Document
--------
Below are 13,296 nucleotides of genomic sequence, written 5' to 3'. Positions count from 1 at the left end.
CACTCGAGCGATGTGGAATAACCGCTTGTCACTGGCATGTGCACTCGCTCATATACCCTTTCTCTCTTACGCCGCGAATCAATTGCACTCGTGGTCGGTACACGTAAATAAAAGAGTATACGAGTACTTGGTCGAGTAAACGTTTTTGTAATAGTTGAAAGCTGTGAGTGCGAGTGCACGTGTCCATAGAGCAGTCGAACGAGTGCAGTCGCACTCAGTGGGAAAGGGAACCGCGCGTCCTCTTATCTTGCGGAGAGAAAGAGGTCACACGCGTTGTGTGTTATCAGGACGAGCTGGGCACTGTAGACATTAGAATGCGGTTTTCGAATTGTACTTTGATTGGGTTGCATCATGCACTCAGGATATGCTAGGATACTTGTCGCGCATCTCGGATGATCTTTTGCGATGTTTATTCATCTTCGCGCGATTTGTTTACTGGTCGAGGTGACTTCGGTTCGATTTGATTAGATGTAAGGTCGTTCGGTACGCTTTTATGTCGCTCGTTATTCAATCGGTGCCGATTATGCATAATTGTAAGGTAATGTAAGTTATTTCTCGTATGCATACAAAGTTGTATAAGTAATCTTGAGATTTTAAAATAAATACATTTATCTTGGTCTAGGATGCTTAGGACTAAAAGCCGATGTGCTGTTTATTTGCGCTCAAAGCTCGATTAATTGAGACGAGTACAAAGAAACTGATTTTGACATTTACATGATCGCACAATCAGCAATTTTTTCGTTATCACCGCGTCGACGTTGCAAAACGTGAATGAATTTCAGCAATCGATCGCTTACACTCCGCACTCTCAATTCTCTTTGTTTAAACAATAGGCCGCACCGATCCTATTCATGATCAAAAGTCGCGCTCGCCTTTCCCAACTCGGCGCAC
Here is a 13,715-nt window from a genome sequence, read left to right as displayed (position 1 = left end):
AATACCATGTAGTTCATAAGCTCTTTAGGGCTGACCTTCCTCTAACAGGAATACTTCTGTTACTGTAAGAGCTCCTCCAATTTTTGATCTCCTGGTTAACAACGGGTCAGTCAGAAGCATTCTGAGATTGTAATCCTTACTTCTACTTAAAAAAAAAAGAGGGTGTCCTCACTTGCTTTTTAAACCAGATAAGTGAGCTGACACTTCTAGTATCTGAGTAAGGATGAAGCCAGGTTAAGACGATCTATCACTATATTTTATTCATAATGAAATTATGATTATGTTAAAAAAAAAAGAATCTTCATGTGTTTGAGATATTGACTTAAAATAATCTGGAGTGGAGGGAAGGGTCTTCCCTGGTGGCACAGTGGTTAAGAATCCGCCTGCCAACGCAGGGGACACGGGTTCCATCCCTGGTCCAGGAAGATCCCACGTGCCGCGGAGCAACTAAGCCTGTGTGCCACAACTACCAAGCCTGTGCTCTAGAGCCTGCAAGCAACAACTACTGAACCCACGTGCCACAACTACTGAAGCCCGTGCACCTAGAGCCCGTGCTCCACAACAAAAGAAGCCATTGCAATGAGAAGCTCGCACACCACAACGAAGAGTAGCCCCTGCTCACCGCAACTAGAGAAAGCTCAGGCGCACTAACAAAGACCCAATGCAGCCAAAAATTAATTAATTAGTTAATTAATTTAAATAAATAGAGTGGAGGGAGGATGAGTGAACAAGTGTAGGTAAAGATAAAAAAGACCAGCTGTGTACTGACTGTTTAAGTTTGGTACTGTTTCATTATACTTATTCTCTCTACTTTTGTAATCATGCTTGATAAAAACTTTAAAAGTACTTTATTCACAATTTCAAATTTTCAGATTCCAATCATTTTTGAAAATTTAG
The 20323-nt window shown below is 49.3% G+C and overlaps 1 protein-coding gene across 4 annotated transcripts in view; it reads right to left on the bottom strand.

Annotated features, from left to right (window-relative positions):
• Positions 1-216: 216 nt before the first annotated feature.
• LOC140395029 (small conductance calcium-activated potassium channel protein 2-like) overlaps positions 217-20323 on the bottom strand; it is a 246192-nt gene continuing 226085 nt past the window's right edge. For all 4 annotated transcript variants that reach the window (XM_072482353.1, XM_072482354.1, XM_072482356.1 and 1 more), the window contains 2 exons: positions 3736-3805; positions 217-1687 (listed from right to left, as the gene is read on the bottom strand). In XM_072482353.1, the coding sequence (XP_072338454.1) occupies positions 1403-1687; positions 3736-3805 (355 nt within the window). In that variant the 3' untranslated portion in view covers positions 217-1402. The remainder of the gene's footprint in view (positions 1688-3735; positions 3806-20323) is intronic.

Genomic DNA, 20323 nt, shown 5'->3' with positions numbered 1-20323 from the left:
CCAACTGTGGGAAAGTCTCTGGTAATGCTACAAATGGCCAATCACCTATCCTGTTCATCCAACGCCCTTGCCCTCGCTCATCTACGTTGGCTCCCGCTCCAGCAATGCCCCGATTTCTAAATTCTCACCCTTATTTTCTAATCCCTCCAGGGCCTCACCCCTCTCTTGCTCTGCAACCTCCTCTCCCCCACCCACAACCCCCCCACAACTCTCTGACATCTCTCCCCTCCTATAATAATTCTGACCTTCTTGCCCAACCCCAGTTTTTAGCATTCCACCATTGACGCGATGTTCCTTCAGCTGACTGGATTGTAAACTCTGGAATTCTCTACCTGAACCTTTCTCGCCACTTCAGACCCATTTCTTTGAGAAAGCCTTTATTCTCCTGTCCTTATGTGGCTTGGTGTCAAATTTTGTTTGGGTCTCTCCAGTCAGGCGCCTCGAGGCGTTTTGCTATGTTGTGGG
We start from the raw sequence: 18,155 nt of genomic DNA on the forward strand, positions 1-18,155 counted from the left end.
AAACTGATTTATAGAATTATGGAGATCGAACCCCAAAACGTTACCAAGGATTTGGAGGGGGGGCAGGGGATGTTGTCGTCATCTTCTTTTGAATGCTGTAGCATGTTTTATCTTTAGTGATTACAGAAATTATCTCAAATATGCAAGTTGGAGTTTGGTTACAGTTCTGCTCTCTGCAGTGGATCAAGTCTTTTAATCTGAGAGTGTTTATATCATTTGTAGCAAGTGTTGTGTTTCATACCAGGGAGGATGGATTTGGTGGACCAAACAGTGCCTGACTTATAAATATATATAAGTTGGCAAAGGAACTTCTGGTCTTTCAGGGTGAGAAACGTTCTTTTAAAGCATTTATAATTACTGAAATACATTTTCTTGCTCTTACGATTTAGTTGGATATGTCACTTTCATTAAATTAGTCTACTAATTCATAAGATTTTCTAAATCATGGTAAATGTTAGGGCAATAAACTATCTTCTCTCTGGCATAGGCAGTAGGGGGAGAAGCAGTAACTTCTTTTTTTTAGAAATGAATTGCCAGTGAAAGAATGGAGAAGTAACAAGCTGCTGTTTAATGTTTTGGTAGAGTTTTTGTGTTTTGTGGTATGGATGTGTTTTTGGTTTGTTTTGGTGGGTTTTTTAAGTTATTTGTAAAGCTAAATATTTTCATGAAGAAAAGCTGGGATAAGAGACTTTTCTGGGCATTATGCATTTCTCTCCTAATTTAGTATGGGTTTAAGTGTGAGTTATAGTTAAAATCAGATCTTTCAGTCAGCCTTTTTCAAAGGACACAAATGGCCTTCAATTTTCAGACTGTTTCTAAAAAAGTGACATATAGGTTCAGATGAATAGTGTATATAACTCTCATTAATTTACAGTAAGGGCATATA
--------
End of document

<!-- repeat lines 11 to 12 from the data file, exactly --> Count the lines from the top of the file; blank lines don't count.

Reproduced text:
We start from the raw sequence: 18,155 nt of genomic DNA on the forward strand, positions 1-18,155 counted from the left end.
AAACTGATTTATAGAATTATGGAGATCGAACCCCAAAACGTTACCAAGGATTTGGAGGGGGGGCAGGGGATGTTGTCGTCATCTTCTTTTGAATGCTGTAGCATGTTTTATCTTTAGTGATTACAGAAATTATCTCAAATATGCAAGTTGGAGTTTGGTTACAGTTCTGCTCTCTGCAGTGGATCAAGTCTTTTAATCTGAGAGTGTTTATATCATTTGTAGCAAGTGTTGTGTTTCATACCAGGGAGGATGGATTTGGTGGACCAAACAGTGCCTGACTTATAAATATATATAAGTTGGCAAAGGAACTTCTGGTCTTTCAGGGTGAGAAACGTTCTTTTAAAGCATTTATAATTACTGAAATACATTTTCTTGCTCTTACGATTTAGTTGGATATGTCACTTTCATTAAATTAGTCTACTAATTCATAAGATTTTCTAAATCATGGTAAATGTTAGGGCAATAAACTATCTTCTCTCTGGCATAGGCAGTAGGGGGAGAAGCAGTAACTTCTTTTTTTTAGAAATGAATTGCCAGTGAAAGAATGGAGAAGTAACAAGCTGCTGTTTAATGTTTTGGTAGAGTTTTTGTGTTTTGTGGTATGGATGTGTTTTTGGTTTGTTTTGGTGGGTTTTTTAAGTTATTTGTAAAGCTAAATATTTTCATGAAGAAAAGCTGGGATAAGAGACTTTTCTGGGCATTATGCATTTCTCTCCTAATTTAGTATGGGTTTAAGTGTGAGTTATAGTTAAAATCAGATCTTTCAGTCAGCCTTTTTCAAAGGACACAAATGGCCTTCAATTTTCAGACTGTTTCTAAAAAAGTGACATATAGGTTCAGATGAATAGTGTATATAACTCTCATTAATTTACAGTAAGGGCATATA